Literary Links

Last Week's Links

GOODREADS HACKS: GET A DNF SHELF, MARK REREADS, AND MORE

If you find it hard to keep up with all the cool kids who use Goodreads to track their reading, this article will put you in the know about some of the more esoteric aspects. The main subject here is how to create a DNF (did not finish) shelf that won’t include the books placed there in your number of books read statistics. But there are a few other nifty nuggets of knowledge here as well, along with links to several other articles explaining how to use Goodreads. An avid reader’s bonanza!

How We Need Diverse Books Changed The Literary World, According To 15 Publishing Pros

When We Need Diverse Books was founded by a team of writers, illustrators, and publishing professionals, it was meant to shake up the publishing industry from the inside. Led by the original Executive Committee — Ellen Oh, Lamar Giles, Marieke Nijkamp, Miranda Paul, Aisha Saeed, Karen Sandler, and Ilene Wong — and supported by the original PR team — Stacey Lee and SE Sinkhorn — We Need Diverse Books was created to fight for more diversity in children’s and young adult book publishing at every level, among authors, editors, marketers, agents, publishers, and more. First and foremost, they wanted authors from marginalized communities to be given opportunities to have their voices heard in the overwhelmingly white, heterosexual, cisgender industry. And the results have been clear.

Fifteen publishing professionals discuss “why they believe We Need Diverse Books has changed publishing forever, and what they hope for the future.”

Toni Morrison and Nina Simone, United in Soul

Emily Lordi discusses how much Toni Morrison was influenced by contemporary musicians:

Her work resonates with the music of those soul artists alongside whom she honed her craft: the grand ambition of Isaac Hayes, the moral clarity of Curtis Mayfield, and the erotic truth-telling of Aretha Franklin. But the soul artist who is most closely aligned with Morrison is Nina Simone. “She saved our lives,” Morrison said of the singer, after Simone’s death, in 2003. Simone meant so much to her, and to other black women, I think, in part because of how she turned social exclusion into superlative beauty and style. It was this recuperative alchemy that defined soul, as a music and an ethos. And, if Simone was soul’s “High Priestess,” Morrison was one of its literary architects.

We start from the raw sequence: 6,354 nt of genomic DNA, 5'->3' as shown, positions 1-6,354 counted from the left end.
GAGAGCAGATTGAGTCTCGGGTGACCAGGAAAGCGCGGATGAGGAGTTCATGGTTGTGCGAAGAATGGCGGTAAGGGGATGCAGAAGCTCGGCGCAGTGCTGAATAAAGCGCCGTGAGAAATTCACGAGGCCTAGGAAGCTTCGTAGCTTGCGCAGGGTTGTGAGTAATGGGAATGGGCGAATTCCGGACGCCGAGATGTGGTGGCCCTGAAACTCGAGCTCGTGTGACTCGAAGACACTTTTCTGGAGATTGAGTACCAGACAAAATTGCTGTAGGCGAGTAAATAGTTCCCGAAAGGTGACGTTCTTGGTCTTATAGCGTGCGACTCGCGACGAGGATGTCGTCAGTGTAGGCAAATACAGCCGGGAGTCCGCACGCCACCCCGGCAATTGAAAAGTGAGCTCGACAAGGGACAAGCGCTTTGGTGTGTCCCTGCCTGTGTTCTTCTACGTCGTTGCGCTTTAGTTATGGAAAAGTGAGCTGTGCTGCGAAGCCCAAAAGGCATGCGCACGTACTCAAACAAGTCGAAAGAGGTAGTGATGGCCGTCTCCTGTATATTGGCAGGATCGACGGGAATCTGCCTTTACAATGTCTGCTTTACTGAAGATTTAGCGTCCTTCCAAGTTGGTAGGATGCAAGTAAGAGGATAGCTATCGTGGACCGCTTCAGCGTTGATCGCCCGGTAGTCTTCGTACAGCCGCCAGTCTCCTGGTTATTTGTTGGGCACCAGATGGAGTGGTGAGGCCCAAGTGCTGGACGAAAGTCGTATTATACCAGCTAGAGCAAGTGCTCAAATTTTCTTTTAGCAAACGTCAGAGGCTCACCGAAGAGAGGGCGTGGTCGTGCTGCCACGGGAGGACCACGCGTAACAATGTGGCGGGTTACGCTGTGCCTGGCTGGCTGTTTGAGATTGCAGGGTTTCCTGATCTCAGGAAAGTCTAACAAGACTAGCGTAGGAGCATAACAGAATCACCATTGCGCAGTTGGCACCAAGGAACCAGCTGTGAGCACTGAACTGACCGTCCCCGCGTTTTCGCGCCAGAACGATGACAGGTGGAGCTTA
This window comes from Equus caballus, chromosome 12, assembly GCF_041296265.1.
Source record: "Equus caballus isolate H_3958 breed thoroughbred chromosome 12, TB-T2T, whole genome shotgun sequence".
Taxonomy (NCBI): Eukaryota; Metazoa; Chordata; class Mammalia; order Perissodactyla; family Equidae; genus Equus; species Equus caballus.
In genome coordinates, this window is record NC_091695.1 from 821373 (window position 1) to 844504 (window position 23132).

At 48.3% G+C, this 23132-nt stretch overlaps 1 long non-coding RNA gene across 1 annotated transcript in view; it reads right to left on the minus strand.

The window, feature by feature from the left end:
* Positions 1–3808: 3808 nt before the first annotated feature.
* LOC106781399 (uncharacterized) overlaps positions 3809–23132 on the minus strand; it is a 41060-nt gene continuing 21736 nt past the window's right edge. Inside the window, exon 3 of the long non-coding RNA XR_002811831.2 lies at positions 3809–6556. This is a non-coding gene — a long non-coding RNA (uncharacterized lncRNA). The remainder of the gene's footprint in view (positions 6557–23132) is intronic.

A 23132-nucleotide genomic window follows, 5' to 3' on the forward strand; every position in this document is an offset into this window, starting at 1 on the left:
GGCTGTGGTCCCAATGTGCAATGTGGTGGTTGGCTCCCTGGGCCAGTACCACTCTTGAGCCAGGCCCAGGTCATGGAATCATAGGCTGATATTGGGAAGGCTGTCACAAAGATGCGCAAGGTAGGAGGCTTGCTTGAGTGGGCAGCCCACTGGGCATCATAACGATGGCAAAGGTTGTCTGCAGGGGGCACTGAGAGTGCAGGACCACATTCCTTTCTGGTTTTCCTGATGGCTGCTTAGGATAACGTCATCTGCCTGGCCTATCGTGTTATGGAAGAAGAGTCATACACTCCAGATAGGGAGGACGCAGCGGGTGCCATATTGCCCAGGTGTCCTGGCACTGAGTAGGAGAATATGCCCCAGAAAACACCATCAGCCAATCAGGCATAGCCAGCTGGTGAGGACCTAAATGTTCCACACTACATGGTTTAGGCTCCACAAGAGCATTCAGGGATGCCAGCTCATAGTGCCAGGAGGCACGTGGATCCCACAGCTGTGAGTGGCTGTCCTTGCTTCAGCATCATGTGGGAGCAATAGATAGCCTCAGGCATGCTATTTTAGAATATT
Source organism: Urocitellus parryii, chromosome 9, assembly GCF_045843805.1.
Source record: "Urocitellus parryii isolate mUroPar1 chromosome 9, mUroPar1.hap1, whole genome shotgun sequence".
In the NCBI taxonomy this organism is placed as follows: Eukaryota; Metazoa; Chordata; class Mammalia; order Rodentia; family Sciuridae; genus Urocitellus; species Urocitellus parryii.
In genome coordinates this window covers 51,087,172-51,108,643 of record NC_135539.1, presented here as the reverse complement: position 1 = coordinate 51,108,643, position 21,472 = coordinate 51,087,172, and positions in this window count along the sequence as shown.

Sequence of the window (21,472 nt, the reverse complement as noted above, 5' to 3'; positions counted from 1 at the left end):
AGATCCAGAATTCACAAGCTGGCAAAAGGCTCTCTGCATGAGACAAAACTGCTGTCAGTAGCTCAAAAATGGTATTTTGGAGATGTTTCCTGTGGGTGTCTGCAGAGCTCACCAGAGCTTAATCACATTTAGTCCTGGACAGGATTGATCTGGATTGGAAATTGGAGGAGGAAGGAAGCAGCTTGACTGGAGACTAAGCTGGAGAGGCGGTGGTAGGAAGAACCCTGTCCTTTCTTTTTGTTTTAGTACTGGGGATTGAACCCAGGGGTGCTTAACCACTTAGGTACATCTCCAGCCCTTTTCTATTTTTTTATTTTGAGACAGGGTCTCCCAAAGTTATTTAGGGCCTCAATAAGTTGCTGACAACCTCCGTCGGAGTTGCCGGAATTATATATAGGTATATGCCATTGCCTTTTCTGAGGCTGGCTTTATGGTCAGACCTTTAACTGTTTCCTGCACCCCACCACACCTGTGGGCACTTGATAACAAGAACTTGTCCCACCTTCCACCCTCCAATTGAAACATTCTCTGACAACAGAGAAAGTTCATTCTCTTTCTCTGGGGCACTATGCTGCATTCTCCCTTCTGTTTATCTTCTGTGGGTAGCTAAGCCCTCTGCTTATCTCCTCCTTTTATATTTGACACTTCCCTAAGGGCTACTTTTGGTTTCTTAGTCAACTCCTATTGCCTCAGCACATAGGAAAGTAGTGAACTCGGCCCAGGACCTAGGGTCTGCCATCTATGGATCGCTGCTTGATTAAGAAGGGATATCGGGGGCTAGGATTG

From Baba Yaga to Hermione Granger: why we’re spellbound by ‘witcherature’

Vengeful, seductive, feminist, misogynist … witches have appeared in many forms in literature. Now a new generation of novelists are falling under their spell.

Rhiannon Lucy Cosslett, writing in the U.K. newspaper The Guardian, addresses the current literary fascination with witches:

There has been a perennial literary fascination with witches; they are, as Marion Gibson, professor of Renaissance and magical literatures at Exeter University says, “a shorthand symbol for persecution and resistance – misogyny and feminism in particular”. In a #MeToo world, where Donald Trump – a fan of the term “witch-hunt” – is US president, it is really no surprise that female writers are examining the role of the witch in new ways.

Cosslett explains that women of her generation, who came of age in the 1990s with TV programs such as Sabrina the Teenage Witch and Buffy the Vampire Slayer are now producing literature and films that grapple with perennial questions of power and agency. She also looks a bit at the history of witches in literature, from novels such as Jane Eyre to John Updike’s The Witches of Eastwick.

In Praise of Samuel R. Delany

In my effort to read more science fiction, I often come across references to Samuel R. Delany’s seminal novel Dhalgren. Here novelist Jordy Rosenberg discusses how Delany’s fiction “reflects and explores the social truths of our world.” He includes a list of works to start with for readers looking to introduce themselves to Delany’s body of work.

How Tana French Inhabits the Minds of Her Detectives

The crime-fiction writer on unreliable narrators, real-world sources, and the breakdown of genre boundaries in her work.

© 2019 by Mary Daniels Brown